General Question

jacksonRice's avatar

Tipping flight attendants?

Asked by jacksonRice (407points) July 1st, 2008

Why don’t people do it? Should we start? I think I’ll start. Pros: they are absurdly underpaid & this would help; airlines would not have to pay them as much; flights would be more pleasant with better service… Cons: costs a couple more bucks a flight; sucks for people who can’t afford a couple more bucks a flight; there’s gotta be some mess with the even distribution of tips among attendants…

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11 Answers

marinelife's avatar

Good heavens, no! For one thing I hate the spread of tipping more and more for what is not really personal service. For another, there is hardly any service on the airlines these days. Just try catching a flight attendant’s eye. For a third, their trade off is huge travel benies.

lefteh's avatar

I hate tipping. It is so, so outdated. As Marina said, we should not go about spreading it even wider.

judochop's avatar

I personally cant ever see myself tipping a flight attendant. I am forced to stay in my seat, generally the service is horrible and I already pay way too much to fly around anyway. I tip bartenders well and food service handlers well. I am paying for their service. When I am flying I am just being told what to do. I understand the need for order and safety on a flight but generally I do not feel like they really care about my flight experiance. Perhaps if I felt like they cared then I would care to tip them.

xyzzy's avatar

Note that if you’re concerned about flight attendants being underpaid, tipping them is the best way to ensure that they will be paid even less in the future. Once it becomes standard practice, management will use tipping as an excuse to lower wages.

Remember, thanks to tips, a waitress can be legally paid far less than mininum wage.

jonno's avatar

Remember though that tipping is mainly an American thing (well, some other countries do it too – but tipping is definitely not universal).

Flight attendants serve people from many different countries, who wouldn’t be used to tipping. And flight attendants on airlines from countries who don’t tip – they wouldn’t expect a tip, and depending on their culture, may even find it insulting.

Tipping is just an absurd pratice, the only time I ever tip is if the service exceeds my expectations (mind you, if I were in America, I would probably tip seeing as they work for low wages… but I wouldn’t be happy about it!).

jacksonRice's avatar

but has anyone here ever been a waiter or waitress or bartender?
@xyzzy, flight attendants’ wages are getting slashed no matter what we do about it. airlines consistently show no regard for their salaries.

@ marina & lefeth, why? why should tipping be exclusive to personal services? & the service would obviously be better on planes if tipping was common.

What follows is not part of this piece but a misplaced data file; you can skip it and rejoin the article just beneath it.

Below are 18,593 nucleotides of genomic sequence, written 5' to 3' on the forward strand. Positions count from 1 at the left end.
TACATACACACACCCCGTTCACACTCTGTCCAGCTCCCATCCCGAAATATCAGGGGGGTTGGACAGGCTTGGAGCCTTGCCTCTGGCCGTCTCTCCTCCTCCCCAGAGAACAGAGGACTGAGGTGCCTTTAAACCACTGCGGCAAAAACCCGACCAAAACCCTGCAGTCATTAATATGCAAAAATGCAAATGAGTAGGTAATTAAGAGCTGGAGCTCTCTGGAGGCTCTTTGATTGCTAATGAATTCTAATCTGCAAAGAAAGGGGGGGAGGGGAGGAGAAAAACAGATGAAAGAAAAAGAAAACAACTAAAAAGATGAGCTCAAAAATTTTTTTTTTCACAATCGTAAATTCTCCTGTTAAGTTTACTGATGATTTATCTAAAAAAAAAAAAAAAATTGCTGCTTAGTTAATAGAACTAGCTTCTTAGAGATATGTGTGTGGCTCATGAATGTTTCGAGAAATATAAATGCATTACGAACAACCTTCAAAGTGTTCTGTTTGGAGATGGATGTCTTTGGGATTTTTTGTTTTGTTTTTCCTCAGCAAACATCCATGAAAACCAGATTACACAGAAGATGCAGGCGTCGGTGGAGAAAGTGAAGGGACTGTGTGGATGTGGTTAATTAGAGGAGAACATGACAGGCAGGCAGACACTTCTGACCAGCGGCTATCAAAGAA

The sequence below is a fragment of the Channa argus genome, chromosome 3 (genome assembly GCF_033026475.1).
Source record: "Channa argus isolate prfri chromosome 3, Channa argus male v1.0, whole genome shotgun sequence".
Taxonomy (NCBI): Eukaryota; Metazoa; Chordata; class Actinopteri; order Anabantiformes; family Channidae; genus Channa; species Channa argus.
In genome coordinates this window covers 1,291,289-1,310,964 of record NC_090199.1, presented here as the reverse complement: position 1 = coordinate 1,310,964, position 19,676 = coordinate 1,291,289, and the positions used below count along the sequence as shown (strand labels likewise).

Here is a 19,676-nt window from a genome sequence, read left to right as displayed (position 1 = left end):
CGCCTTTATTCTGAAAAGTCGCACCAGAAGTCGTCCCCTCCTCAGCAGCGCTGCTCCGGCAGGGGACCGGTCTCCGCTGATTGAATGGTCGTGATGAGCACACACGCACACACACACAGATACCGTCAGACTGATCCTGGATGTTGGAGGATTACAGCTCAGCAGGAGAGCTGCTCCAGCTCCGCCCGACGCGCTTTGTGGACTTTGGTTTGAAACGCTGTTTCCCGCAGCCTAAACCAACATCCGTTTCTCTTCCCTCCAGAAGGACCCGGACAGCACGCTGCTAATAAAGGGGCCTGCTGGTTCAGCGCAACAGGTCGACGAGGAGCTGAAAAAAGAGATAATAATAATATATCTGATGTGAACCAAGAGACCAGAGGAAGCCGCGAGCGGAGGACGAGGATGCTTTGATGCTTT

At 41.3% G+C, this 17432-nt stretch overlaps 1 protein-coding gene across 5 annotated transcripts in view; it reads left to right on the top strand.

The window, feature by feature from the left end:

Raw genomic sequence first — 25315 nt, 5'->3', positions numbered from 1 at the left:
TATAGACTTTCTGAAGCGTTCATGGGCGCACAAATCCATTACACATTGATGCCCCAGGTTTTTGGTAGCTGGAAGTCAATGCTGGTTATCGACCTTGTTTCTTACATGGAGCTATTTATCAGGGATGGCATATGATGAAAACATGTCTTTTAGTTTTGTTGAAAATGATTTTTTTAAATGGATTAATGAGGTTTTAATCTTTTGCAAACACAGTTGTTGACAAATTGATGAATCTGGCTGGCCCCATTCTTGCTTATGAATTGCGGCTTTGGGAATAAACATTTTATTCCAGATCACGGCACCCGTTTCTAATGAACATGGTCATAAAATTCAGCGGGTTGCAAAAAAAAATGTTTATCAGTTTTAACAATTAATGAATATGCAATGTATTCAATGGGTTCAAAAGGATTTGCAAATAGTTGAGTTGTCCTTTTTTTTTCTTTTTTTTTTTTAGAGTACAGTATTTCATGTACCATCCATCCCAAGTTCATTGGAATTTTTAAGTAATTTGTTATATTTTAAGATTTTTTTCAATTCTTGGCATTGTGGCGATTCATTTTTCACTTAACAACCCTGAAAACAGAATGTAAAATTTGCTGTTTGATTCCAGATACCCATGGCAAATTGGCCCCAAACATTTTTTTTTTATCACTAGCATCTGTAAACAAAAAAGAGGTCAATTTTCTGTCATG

lefteh's avatar

This blog posts expresses my feelings pretty well.

marinelife's avatar

@jacksonrice There is absolutely no guarantee of better service. Also, when people have expectations about tipping, service sometimes becomes shoddier.

I am a writer. No one tips me for a special quip or a bon mot. Why do I have to tip people for doing their jobs? We need to go the other way and have less tipping. Restaurants should pay a decent base wage.

Tips were supposed to be for extra service provided or service above and beyond the norm. The nomal service level was supposed to be covered by the price. One practice I hate is tipping baristas. Jeez, the price I am paying for the coffee is ridiculous already!

jonno's avatar

Can I ask, in regard to tipping, does the fact that you are paying for part of the waiter’s wage mean that the food is cheaper? I doubt it, but I wouldn’t know for sure.

jacksonRice's avatar

jonno, what do you mean? i figure they’re getting paid (they= waiters) very little or not at all, & the tips make up the vast vast majority of their wages. if we didn’t tip (see: outside the US), they would get paid more. i think the cost of the food would be the same…. did i misunderstand your question?

jonno's avatar

Well I meant that the restaurant is selling the food to you, and part of the money they make from this goes to the waiters’ wages. If tipping were suddenly abolished because the minimum wage for staff was raised, then the restaurant would have to get the money to pay their staff from somewhere – therefore the cost of food the restaurant sells would have to rise.

So basically, does the total amount you pay in a restaurant in America (including the tip) work out to be roughly the same as the total bill would be in another country where you don’t need to tip?

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